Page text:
More to come…

This was our first trip to Bear Creek Arsenal and, as with any new relationship that we care about, we are taking things slow. We saw a few prototypes that aren’t yet ready to fire, and heard about a few other cool things in development. We expect to visit BCA again when these new products, with a few innovations that I pinky swore not to reveal yet, are ready. With any luck, we will be cleared to take some pictures and maybe even video from the shop floor (not allowed on the shop floor this time) and will have more time to explore more products in more detail. In the mean time, look for the reviews on the barrels we received for testing as soon as we track down some uppers to build them on.

 

 

0

Win A Free Anderson Manufacturing AR15 / AR10 Trigger Kit

This contest has ENDED. Please congratulate Mark T., the lucky winner. Follow the directions in the entry form below to enter the contest to win a free Anderson Manufacturing AM […]

This contest has ENDED. Please congratulate Mark T., the lucky winner.

AR15 Trigger Give-a-Way Gear-Report.com

AR15 Trigger Give-a-Way Gear-Report.com

Follow the directions in the entry form below to enter the contest to win a free Anderson Manufacturing AM Hammer and Trigger Kit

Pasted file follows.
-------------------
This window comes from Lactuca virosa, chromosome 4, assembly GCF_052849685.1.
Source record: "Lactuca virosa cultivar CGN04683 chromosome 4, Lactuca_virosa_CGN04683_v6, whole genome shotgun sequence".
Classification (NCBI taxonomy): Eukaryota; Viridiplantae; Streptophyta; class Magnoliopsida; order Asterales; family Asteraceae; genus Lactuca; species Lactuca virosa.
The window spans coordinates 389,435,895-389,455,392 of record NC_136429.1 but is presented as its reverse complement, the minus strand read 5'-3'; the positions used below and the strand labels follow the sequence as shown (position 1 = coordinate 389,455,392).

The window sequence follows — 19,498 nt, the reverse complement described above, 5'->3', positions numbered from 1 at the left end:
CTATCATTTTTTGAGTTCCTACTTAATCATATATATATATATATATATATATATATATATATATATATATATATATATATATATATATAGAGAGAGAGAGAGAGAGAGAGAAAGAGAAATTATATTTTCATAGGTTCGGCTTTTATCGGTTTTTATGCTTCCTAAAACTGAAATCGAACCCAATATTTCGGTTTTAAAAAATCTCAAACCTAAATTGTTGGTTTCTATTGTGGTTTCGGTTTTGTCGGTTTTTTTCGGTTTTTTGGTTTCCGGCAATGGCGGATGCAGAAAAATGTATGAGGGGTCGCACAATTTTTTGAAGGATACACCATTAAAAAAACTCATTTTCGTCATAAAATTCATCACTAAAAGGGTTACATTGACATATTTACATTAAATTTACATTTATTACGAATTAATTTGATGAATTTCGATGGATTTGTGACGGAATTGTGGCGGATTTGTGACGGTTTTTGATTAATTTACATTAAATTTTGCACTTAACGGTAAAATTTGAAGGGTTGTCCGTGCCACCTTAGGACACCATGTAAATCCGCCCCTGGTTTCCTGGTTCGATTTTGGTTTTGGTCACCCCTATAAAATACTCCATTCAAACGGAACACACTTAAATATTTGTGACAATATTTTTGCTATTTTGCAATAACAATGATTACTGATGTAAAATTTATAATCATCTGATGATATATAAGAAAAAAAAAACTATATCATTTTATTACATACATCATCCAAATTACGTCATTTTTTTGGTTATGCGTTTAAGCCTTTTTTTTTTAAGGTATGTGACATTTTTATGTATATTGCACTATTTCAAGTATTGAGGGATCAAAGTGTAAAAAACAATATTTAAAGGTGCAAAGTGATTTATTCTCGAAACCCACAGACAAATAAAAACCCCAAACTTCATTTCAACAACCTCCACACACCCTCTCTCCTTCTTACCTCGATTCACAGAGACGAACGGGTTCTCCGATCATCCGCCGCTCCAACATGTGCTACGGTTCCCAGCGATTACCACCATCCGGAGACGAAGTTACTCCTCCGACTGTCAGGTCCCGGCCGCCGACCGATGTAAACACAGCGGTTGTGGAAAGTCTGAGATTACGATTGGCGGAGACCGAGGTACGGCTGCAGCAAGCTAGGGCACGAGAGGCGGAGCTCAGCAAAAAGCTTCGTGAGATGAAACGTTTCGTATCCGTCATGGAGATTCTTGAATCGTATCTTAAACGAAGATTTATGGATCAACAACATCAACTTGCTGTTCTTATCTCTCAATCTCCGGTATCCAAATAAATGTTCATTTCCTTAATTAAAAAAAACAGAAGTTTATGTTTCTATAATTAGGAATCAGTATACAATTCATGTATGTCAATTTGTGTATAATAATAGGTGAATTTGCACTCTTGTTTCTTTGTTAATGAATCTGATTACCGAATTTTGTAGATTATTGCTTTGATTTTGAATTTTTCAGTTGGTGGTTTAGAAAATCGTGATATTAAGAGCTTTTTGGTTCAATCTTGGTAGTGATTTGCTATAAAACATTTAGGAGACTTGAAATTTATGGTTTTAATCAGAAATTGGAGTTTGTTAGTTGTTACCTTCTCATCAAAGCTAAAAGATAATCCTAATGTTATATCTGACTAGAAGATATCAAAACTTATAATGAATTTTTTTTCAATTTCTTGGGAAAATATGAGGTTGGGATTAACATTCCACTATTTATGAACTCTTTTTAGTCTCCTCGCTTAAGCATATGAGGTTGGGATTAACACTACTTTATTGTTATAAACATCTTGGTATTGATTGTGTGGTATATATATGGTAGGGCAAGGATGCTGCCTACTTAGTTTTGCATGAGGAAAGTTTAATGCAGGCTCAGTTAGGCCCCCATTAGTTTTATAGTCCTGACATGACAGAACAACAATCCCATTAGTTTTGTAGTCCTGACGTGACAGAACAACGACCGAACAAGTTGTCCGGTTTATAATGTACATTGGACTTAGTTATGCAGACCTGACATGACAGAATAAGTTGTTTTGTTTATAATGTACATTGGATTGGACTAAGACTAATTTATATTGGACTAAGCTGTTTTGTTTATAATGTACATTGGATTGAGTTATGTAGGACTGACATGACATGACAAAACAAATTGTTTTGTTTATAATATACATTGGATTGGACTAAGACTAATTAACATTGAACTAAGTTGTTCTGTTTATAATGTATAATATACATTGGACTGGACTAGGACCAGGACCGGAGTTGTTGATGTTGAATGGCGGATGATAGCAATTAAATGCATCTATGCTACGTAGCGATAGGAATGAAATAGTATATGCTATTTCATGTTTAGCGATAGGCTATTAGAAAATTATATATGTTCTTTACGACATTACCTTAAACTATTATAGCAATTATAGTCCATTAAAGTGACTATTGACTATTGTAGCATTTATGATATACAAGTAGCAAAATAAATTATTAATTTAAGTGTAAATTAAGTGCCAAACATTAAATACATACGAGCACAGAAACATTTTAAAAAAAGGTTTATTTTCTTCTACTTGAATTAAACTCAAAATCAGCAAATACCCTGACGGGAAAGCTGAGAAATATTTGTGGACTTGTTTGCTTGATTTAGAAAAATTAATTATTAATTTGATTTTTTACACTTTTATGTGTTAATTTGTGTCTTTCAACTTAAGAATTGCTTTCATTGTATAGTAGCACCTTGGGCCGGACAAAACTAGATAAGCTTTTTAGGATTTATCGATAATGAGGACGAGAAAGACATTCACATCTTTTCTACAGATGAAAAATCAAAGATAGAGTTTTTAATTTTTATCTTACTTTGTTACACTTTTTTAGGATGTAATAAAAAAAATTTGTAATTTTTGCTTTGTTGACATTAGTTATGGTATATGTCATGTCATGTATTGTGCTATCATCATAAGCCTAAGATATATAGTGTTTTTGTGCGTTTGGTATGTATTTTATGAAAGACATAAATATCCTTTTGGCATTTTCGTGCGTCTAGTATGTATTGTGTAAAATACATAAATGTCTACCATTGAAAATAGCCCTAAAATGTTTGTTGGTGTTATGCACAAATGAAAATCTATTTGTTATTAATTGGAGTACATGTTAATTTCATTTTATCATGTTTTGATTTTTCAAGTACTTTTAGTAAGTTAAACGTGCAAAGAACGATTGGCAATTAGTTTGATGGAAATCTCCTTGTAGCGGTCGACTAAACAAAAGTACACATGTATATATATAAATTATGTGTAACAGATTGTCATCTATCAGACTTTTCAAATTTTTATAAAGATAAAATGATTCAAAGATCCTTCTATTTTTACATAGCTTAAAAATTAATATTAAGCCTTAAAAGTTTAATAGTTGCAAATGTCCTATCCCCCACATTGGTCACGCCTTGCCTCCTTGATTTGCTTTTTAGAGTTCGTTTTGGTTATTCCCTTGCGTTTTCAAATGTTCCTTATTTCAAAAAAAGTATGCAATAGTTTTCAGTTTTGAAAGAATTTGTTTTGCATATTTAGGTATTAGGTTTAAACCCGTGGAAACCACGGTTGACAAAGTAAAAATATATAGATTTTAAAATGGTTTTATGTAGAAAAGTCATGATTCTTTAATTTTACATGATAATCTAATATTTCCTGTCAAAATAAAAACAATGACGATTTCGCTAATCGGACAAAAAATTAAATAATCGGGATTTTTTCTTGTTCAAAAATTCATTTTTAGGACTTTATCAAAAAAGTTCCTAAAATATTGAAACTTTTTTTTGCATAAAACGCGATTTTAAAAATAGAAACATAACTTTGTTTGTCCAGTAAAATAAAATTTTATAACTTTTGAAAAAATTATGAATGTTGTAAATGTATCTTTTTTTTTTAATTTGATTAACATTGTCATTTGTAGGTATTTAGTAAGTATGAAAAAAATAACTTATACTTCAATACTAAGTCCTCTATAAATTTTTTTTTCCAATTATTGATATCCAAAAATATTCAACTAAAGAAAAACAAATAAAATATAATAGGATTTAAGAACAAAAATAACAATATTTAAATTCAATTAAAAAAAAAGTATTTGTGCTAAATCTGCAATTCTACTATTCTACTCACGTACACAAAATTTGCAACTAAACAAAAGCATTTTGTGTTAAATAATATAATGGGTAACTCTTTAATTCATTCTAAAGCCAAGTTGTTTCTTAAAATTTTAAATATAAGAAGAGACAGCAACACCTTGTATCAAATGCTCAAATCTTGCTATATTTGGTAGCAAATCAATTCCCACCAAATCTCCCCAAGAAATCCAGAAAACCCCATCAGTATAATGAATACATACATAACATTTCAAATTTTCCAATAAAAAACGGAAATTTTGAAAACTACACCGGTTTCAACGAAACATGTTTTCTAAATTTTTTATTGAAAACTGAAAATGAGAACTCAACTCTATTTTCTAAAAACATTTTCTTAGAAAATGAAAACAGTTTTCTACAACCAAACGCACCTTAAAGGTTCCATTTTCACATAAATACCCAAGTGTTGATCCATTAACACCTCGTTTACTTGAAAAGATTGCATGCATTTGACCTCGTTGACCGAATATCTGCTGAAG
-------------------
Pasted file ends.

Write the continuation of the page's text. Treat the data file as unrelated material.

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4. HOW TO ENTER: You may enter the Sweepstakes through the application that appears on gear-report.com or the Gear Report Facebook page. To access Gear-Report.com Sweepstakes application, you must go to www.facebook.com/GearReport and click on the “like” button and then click on the “Sweepstakes” tab. You will be asked to complete and submit the online Registration Form including your first and last name, email address (associated with your Facebook account), and zip code. Entries must be received by dates stated in the Online Registration Form in order to be entered in the Drawing. Each drawing shall be referred to herein as a “Weekly Drawing”. Limit one (1) entry per person and per Facebook account per Entry Period. Subsequent entries submitted by the same person or Facebook account in excess of the stated limitation for any Entry Period will be void. Entries that are generated by script, macro or other automated means and entries by any means which subvert the entry process will be void. Entries become the property of the Sponsor and will not be returned. Incomplete entries or entries not complying with these Official Rules are subject to disqualification, at the Sponsor’s sole discretion. If a dispute results as to the identity of an entrant, it will be determined that the entry was submitted by the authorized account holder of the Facebook ID from which the entry is made. For these purposes, the authorized account holder is the natural person assigned to a Facebook ID from which the entry is made. The promotional website’s database clock will be the official timekeeping device for the Sweepstakes.